Sherwood points fail to realize that the argument is against light rail...

Oh, Sherwood realizes that fact - it just doesn't stop him from a good screed. Facts like that just get in the way.

Cars are bad - so any alternative is good. We must all atone for our individualistic, sinful ways.

So basically you and I are getting $3 to $15+ subsidy for every gallon we buy.

Sure, if one accepts your supporting "facts" - and, if one accepts your premise that the only objective of these subsidies is to "move people". Containers would be a very efficient way to "move people" if that were really the only issue. You may want to consider just one or two other factors that involve personal freedoms and this country's collective psyche. And if public transit users are net subsidizers of automobile users, I'd be amazed. That conclusion is simplistic and unsupported by facts.

Don't go all "efficient" on one level and ignore the main point of the post - which concerns one of your beloved "public transportation" providers trying to prevent evidence of their gross inefficiencies from being seen by the public. You really can't have it both ways.

That TriMet would pull this stunt concerns me far more than your inclusive self-flagellation about subsidies.

It should concern you, too.

Sherwood I don’t think anyone has ever claimed that public transport exists anywhere without subsidy.
JK: Rose City Transit used to operate without subsidy.

Sherwood Moving people around is expensive, which is why planning to limit it as much as possible makes sense.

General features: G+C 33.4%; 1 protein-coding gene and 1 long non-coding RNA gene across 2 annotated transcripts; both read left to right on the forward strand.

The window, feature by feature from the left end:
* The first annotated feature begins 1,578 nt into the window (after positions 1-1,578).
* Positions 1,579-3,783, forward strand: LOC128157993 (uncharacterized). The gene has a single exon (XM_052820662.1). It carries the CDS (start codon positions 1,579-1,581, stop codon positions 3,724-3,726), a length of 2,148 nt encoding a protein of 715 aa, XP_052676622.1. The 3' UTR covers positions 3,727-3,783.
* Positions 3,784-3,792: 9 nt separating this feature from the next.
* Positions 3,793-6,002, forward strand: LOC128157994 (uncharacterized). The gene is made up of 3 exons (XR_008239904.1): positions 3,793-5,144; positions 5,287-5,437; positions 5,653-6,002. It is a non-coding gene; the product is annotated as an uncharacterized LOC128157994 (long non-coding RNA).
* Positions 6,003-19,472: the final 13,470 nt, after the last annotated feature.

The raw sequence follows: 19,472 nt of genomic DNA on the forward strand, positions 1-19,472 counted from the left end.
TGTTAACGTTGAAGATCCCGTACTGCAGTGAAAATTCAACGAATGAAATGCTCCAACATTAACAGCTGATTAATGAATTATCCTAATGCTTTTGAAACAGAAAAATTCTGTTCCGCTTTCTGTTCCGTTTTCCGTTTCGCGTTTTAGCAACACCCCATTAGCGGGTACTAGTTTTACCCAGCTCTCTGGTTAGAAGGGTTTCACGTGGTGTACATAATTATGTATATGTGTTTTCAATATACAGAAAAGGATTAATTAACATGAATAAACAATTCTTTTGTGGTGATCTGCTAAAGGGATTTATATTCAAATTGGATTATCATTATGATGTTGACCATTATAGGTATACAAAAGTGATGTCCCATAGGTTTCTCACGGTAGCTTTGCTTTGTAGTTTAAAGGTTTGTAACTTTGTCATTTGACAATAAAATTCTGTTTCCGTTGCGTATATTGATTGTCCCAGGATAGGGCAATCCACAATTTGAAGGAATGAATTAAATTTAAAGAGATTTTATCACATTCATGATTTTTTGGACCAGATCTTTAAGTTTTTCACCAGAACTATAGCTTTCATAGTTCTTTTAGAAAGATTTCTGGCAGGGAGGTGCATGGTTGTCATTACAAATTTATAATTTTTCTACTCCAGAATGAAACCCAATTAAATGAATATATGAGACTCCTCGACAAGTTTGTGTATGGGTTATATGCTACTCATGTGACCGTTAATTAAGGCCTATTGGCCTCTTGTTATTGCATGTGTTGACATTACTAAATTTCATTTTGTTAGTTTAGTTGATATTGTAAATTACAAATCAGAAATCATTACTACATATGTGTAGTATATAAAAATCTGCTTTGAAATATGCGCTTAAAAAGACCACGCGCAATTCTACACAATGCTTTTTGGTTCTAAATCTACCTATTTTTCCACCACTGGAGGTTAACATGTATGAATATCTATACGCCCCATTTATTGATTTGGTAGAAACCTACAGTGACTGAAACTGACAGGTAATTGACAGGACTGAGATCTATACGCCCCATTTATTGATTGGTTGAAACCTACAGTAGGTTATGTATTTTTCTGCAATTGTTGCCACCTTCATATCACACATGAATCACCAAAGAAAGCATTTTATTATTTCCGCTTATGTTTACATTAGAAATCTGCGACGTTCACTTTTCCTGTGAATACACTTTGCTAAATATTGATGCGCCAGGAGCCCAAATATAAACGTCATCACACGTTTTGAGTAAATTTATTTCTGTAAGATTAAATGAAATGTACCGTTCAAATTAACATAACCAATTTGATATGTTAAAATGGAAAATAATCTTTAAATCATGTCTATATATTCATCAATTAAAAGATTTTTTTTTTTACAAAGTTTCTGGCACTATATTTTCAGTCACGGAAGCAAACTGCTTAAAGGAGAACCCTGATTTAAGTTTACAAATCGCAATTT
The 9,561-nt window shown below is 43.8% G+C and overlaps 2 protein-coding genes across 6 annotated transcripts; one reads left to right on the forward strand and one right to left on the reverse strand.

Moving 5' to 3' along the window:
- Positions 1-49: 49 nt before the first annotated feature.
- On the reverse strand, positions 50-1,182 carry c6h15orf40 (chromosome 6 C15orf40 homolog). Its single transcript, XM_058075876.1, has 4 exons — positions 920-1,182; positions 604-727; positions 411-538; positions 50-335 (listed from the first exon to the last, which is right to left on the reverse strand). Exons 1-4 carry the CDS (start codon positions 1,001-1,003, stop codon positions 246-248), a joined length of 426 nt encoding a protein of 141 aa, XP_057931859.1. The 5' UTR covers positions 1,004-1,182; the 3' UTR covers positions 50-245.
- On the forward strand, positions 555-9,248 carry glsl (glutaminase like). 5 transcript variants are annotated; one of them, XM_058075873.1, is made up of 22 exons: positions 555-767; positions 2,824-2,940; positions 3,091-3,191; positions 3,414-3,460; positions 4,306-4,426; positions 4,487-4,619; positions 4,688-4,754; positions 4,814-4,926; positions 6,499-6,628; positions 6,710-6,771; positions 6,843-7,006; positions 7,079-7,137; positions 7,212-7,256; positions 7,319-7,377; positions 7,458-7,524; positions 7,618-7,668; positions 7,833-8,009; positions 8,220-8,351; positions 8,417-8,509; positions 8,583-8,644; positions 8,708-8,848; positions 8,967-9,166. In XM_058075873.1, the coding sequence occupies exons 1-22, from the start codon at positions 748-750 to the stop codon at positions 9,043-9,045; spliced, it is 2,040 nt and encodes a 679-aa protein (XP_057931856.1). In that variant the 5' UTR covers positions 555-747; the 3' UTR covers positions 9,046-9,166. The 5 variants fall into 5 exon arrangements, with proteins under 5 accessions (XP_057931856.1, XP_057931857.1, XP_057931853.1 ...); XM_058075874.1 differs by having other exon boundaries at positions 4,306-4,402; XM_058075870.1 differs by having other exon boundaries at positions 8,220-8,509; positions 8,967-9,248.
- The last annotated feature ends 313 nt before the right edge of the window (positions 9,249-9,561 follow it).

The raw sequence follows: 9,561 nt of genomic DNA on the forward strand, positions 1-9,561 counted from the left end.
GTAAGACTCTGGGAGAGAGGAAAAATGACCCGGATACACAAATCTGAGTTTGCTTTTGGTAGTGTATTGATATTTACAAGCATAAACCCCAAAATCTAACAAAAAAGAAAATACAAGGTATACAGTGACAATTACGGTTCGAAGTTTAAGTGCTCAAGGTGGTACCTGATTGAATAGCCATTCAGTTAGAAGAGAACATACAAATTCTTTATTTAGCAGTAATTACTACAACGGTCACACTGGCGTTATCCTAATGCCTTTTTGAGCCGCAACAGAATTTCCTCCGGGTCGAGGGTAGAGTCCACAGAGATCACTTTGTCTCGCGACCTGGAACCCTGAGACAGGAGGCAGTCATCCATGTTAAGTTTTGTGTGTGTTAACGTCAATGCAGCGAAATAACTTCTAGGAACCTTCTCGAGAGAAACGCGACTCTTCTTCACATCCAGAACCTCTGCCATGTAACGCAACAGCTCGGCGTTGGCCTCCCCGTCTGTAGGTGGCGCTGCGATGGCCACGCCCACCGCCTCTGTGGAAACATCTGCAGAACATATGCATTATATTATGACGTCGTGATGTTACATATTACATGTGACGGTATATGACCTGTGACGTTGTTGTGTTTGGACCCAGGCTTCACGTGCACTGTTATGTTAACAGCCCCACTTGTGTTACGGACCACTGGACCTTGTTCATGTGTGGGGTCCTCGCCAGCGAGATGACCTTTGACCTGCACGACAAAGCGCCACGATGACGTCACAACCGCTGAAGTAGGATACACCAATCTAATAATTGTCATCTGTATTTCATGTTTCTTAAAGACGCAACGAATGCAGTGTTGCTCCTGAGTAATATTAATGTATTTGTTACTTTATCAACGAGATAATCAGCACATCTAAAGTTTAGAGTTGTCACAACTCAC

JK: Are you advocating limiting people’s mobility?

Sherwood However, by far the most expensive way to move people is by car. A quick look to see how much car drivers (myself included) are subsidized will give you many astonishing estimates, some supplied by libertarian (actual not poseur) economists:
“A report released today by the International Center for Technology Assessment (CTA) calculates that the actual cost of a gallon of gas to the American consumer could be as high as $15.14.”
JK: Complete garbage. We see a continuous stream of this crap from transit industry shills.. For an honest assessment see: DebunkingPortland.com/Roads/Docs/Delucchi_Chart.htm Be sure to follow the link back to well respected source.

Sherwood “National Defense Council Foundation (Newt Gingrich is an “advisor”), on what the gasoline we put in our cars really costs.“We’ve been going round in circles for decades,” says Milton Copulos…. Mr. Copulos has assessed hidden economic and military costs of imported oil. If military spending directly related to protecting oil supplies and other costs were reflected at the pump, he figures, gasoline would cost $5.28 a gallon in the U.S. “
JK: So what? Are you forgetting that transit uses imported oil too? Are you unaware that transit actually uses MORE OIL per passenger mile than small cars? See DebunkingPortland.com/Transit/BusVsCarTEDB.htm

Sherwood None of these figures include road building, global warming, or our latest little Iraq adventure etc.
JK: Neither do the transit figures. But note that the driving costs shown on DebunkingPortland DO include road costs see: DebunkingPortland.com/Transit/Cost-Cars-Transit(2005).htm (transit costs there are without road/track costs) Before you get back to me, please follow the links back to the government and trimet documents and understand the math.

Sherwood So basically you and I are getting $3 to $15+ subsidy for every gallon we buy. Any anti-government libertarian type who is willing to send a check to the IRS to make up for this personal welfare payment can whine about public transport subsidies all they like. The rest of us should keep quiet for as long as it lasts. Those bikers and bus riders might want their money back.
JK: I don’t know where to start! But, I’ll try:
* Any subsidy to private cars is tiny compared to mass transit.
* Buses use more energy than small cars. If you really want to save energy you will get off of transit onto a small car.
* If you want to complain about fuel subsidies, you have to include Buses because they use more energy than cars per passenger-mile